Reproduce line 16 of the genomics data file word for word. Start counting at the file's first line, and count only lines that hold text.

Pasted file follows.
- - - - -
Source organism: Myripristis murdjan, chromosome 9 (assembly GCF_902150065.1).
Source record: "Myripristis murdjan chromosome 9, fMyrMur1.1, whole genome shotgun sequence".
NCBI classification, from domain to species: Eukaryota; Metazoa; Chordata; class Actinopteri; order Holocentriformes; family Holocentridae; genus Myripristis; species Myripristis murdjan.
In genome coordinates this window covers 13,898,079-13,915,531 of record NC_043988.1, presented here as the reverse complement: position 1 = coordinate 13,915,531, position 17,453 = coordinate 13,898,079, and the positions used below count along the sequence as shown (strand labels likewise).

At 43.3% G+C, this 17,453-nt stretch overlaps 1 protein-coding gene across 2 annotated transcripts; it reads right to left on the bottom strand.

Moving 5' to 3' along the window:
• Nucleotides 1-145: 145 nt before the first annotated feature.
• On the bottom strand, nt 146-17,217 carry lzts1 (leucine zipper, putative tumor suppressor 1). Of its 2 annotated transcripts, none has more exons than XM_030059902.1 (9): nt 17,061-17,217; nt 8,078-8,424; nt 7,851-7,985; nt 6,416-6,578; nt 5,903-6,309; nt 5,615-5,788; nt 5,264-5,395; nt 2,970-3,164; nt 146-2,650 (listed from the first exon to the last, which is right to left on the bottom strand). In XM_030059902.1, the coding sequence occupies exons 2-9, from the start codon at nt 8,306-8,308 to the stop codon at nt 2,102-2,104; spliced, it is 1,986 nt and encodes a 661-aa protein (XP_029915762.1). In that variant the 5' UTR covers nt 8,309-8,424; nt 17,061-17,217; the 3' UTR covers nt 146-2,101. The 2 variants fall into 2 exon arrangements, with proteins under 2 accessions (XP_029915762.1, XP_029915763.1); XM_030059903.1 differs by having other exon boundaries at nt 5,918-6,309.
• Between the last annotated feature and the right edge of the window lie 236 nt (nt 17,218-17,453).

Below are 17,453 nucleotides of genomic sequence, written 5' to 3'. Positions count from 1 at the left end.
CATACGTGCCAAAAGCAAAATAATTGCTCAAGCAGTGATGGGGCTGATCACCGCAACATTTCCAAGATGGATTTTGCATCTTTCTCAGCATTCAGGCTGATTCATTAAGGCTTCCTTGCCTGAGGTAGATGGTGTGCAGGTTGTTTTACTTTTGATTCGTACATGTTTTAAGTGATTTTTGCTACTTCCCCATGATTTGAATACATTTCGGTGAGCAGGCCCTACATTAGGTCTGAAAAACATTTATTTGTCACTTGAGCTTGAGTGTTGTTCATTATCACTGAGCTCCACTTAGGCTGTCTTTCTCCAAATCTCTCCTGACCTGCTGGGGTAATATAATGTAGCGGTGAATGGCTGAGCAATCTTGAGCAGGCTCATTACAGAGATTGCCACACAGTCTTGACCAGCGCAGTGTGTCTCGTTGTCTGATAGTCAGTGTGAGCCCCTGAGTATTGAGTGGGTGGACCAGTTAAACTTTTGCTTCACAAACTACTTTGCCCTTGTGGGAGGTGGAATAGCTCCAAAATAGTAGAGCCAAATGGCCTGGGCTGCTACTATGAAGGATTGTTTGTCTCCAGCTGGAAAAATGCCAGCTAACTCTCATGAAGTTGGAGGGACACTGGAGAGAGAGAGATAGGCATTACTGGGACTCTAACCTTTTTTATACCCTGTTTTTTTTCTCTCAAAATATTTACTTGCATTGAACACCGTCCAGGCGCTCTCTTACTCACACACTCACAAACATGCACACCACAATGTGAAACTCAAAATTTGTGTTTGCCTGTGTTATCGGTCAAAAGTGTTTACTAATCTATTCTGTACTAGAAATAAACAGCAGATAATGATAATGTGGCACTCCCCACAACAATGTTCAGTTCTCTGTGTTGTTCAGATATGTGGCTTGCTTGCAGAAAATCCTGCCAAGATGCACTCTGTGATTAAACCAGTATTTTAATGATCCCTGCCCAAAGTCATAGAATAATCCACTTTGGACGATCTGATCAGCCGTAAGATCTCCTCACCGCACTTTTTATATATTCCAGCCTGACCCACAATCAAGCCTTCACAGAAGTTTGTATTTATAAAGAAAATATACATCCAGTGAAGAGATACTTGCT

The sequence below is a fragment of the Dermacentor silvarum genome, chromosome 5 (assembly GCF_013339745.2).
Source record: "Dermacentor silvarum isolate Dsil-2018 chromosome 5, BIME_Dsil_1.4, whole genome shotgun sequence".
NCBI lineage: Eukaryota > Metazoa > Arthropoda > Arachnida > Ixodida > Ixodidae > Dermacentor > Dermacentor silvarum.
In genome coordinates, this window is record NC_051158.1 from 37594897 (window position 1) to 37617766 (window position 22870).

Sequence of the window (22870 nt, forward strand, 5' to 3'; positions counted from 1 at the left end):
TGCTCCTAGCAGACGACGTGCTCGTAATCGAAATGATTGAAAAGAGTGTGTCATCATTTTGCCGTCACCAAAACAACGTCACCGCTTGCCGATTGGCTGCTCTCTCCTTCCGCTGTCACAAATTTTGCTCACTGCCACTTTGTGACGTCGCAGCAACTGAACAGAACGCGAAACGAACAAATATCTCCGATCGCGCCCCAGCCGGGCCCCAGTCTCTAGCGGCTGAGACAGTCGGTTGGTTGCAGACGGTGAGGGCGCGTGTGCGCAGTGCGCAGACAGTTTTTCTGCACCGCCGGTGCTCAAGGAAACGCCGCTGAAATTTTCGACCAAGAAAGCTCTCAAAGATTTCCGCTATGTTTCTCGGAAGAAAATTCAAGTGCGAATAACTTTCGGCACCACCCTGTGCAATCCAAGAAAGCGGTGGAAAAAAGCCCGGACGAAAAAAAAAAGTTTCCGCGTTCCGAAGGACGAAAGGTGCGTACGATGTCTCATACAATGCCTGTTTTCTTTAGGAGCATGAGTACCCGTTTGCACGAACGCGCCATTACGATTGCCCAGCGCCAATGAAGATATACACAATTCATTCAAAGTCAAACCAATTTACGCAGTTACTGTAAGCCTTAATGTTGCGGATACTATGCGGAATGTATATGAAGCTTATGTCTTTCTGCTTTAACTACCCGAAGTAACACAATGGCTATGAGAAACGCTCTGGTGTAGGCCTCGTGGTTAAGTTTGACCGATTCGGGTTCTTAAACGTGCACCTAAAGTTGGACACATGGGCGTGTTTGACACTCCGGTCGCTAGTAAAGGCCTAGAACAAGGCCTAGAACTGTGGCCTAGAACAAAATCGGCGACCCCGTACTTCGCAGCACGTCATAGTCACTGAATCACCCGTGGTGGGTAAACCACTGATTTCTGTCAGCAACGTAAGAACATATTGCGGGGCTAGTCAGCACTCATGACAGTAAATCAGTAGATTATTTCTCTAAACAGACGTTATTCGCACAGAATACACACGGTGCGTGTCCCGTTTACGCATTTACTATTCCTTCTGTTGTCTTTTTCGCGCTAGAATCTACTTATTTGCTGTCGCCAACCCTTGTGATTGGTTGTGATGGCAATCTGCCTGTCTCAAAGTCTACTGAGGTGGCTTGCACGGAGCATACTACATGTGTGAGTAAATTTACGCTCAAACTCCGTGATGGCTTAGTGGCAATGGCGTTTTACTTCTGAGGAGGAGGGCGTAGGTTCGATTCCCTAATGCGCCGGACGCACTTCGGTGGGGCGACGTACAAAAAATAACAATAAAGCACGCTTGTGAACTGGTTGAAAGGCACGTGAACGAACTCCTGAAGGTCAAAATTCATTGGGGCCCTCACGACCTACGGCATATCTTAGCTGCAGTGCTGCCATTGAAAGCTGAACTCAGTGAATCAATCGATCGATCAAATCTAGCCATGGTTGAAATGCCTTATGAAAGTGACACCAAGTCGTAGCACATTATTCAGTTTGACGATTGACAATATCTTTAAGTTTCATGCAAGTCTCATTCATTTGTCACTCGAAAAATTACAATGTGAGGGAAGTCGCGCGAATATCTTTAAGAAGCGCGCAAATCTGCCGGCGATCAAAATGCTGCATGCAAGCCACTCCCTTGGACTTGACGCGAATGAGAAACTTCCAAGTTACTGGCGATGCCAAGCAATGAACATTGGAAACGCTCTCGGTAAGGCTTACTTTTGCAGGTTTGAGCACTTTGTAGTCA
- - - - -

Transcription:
Sequence of the window (22870 nt, forward strand, 5' to 3'; positions counted from 1 at the left end):